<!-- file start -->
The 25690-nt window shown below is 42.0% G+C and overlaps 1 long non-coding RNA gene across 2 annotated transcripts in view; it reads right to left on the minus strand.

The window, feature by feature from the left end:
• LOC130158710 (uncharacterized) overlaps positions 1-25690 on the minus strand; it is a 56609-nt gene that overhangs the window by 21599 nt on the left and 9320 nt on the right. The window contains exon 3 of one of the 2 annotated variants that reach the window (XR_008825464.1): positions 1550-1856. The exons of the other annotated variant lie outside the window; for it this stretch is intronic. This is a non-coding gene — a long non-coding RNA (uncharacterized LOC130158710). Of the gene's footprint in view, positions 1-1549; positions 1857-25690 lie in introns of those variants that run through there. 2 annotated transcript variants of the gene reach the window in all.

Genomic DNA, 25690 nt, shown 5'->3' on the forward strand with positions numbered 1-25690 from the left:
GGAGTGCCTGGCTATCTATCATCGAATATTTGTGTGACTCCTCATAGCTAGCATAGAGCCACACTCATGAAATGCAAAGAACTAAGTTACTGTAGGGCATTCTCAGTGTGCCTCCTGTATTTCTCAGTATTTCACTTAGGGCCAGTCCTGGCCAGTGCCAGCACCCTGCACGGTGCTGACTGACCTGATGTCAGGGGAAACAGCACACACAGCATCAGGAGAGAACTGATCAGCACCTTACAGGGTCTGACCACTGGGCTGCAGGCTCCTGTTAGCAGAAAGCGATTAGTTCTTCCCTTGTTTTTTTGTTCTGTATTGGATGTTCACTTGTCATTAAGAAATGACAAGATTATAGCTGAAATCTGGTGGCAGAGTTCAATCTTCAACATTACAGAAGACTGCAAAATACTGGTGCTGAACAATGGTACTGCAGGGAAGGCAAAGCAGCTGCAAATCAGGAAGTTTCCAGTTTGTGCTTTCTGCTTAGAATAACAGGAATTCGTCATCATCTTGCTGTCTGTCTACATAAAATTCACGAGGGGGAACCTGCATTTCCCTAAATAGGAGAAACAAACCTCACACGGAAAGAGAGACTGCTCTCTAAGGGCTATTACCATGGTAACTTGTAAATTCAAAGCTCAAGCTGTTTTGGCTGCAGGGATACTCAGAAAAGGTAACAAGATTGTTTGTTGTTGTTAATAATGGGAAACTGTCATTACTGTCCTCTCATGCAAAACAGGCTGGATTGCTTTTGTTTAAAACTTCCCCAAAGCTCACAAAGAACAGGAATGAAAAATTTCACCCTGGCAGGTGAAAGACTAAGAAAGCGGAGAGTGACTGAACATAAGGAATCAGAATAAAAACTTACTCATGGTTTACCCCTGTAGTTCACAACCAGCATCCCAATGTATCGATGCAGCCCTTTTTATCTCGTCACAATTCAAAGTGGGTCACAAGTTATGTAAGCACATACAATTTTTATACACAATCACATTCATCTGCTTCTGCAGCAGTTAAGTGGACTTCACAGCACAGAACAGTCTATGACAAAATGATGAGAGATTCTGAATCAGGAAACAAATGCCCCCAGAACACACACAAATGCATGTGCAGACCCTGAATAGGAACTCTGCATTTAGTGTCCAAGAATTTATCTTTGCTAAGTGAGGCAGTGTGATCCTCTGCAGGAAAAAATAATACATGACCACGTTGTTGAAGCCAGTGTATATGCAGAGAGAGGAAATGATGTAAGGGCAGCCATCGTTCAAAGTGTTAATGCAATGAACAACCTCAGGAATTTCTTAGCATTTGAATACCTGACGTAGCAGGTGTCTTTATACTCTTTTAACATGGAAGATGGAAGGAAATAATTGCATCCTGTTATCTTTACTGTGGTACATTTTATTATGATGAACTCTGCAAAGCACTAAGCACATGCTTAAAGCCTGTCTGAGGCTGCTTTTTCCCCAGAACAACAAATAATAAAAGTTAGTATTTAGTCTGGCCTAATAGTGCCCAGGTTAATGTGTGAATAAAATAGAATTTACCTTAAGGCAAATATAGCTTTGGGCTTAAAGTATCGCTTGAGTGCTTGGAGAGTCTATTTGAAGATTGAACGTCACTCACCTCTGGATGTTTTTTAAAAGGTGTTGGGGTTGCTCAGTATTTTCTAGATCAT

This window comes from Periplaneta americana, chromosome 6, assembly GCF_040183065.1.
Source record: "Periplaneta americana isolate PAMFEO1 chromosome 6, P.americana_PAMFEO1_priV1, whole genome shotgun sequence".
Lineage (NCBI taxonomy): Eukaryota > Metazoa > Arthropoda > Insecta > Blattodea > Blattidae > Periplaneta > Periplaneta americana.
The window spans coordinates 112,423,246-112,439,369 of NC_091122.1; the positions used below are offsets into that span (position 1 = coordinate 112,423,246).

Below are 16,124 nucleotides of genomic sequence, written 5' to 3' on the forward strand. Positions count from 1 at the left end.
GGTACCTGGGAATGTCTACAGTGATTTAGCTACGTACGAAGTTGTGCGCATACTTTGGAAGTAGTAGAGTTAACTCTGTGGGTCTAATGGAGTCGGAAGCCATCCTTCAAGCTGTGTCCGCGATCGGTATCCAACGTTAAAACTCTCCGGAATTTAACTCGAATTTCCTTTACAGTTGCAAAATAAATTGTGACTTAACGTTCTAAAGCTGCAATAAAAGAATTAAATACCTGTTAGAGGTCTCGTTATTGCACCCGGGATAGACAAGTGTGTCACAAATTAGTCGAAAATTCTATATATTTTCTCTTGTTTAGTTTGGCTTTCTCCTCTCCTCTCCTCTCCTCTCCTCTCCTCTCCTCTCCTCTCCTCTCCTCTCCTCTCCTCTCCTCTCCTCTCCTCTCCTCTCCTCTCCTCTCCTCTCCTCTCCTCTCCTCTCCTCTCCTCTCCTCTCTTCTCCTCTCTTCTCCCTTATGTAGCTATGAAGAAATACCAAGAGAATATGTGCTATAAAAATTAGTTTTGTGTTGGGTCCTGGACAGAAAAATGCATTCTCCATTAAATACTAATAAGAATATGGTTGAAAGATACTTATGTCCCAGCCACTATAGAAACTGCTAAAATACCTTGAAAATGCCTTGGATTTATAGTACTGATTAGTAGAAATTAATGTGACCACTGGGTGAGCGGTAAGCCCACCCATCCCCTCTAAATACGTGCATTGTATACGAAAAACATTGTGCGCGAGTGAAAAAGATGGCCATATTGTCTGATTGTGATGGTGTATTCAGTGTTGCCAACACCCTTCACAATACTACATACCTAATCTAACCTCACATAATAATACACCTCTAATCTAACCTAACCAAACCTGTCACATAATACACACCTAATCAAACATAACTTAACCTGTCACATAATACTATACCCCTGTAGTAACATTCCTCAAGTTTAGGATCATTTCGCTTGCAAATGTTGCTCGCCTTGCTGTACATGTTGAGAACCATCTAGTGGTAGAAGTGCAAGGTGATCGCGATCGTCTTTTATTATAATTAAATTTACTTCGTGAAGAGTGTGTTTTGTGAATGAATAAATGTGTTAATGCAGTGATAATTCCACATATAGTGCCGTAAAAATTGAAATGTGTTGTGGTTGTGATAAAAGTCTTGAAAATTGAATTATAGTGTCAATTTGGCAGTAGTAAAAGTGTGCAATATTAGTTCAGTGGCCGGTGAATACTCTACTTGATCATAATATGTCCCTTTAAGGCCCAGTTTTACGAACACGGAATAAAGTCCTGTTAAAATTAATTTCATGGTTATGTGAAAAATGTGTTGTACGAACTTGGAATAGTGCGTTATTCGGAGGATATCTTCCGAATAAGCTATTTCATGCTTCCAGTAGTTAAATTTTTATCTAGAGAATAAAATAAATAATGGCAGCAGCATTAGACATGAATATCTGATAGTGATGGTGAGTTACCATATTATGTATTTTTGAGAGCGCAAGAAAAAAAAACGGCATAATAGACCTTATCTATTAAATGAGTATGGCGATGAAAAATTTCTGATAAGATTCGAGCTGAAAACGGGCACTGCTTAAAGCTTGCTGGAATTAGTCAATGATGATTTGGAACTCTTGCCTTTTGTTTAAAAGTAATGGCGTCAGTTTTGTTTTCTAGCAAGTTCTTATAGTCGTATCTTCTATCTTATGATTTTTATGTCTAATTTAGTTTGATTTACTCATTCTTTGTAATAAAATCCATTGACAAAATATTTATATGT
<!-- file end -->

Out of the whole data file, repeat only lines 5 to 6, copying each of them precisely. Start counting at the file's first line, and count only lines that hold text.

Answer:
GGAGTGCCTGGCTATCTATCATCGAATATTTGTGTGACTCCTCATAGCTAGCATAGAGCCACACTCATGAAATGCAAAGAACTAAGTTACTGTAGGGCATTCTCAGTGTGCCTCCTGTATTTCTCAGTATTTCACTTAGGGCCAGTCCTGGCCAGTGCCAGCACCCTGCACGGTGCTGACTGACCTGATGTCAGGGGAAACAGCACACACAGCATCAGGAGAGAACTGATCAGCACCTTACAGGGTCTGACCACTGGGCTGCAGGCTCCTGTTAGCAGAAAGCGATTAGTTCTTCCCTTGTTTTTTTGTTCTGTATTGGATGTTCACTTGTCATTAAGAAATGACAAGATTATAGCTGAAATCTGGTGGCAGAGTTCAATCTTCAACATTACAGAAGACTGCAAAATACTGGTGCTGAACAATGGTACTGCAGGGAAGGCAAAGCAGCTGCAAATCAGGAAGTTTCCAGTTTGTGCTTTCTGCTTAGAATAACAGGAATTCGTCATCATCTTGCTGTCTGTCTACATAAAATTCACGAGGGGGAACCTGCATTTCCCTAAATAGGAGAAACAAACCTCACACGGAAAGAGAGACTGCTCTCTAAGGGCTATTACCATGGTAACTTGTAAATTCAAAGCTCAAGCTGTTTTGGCTGCAGGGATACTCAGAAAAGGTAACAAGATTGTTTGTTGTTGTTAATAATGGGAAACTGTCATTACTGTCCTCTCATGCAAAACAGGCTGGATTGCTTTTGTTTAAAACTTCCCCAAAGCTCACAAAGAACAGGAATGAAAAATTTCACCCTGGCAGGTGAAAGACTAAGAAAGCGGAGAGTGACTGAACATAAGGAATCAGAATAAAAACTTACTCATGGTTTACCCCTGTAGTTCACAACCAGCATCCCAATGTATCGATGCAGCCCTTTTTATCTCGTCACAATTCAAAGTGGGTCACAAGTTATGTAAGCACATACAATTTTTATACACAATCACATTCATCTGCTTCTGCAGCAGTTAAGTGGACTTCACAGCACAGAACAGTCTATGACAAAATGATGAGAGATTCTGAATCAGGAAACAAATGCCCCCAGAACACACACAAATGCATGTGCAGACCCTGAATAGGAACTCTGCATTTAGTGTCCAAGAATTTATCTTTGCTAAGTGAGGCAGTGTGATCCTCTGCAGGAAAAAATAATACATGACCACGTTGTTGAAGCCAGTGTATATGCAGAGAGAGGAAATGATGTAAGGGCAGCCATCGTTCAAAGTGTTAATGCAATGAACAACCTCAGGAATTTCTTAGCATTTGAATACCTGACGTAGCAGGTGTCTTTATACTCTTTTAACATGGAAGATGGAAGGAAATAATTGCATCCTGTTATCTTTACTGTGGTACATTTTATTATGATGAACTCTGCAAAGCACTAAGCACATGCTTAAAGCCTGTCTGAGGCTGCTTTTTCCCCAGAACAACAAATAATAAAAGTTAGTATTTAGTCTGGCCTAATAGTGCCCAGGTTAATGTGTGAATAAAATAGAATTTACCTTAAGGCAAATATAGCTTTGGGCTTAAAGTATCGCTTGAGTGCTTGGAGAGTCTATTTGAAGATTGAACGTCACTCACCTCTGGATGTTTTTTAAAAGGTGTTGGGGTTGCTCAGTATTTTCTAGATCAT

This window comes from Periplaneta americana, chromosome 6, assembly GCF_040183065.1.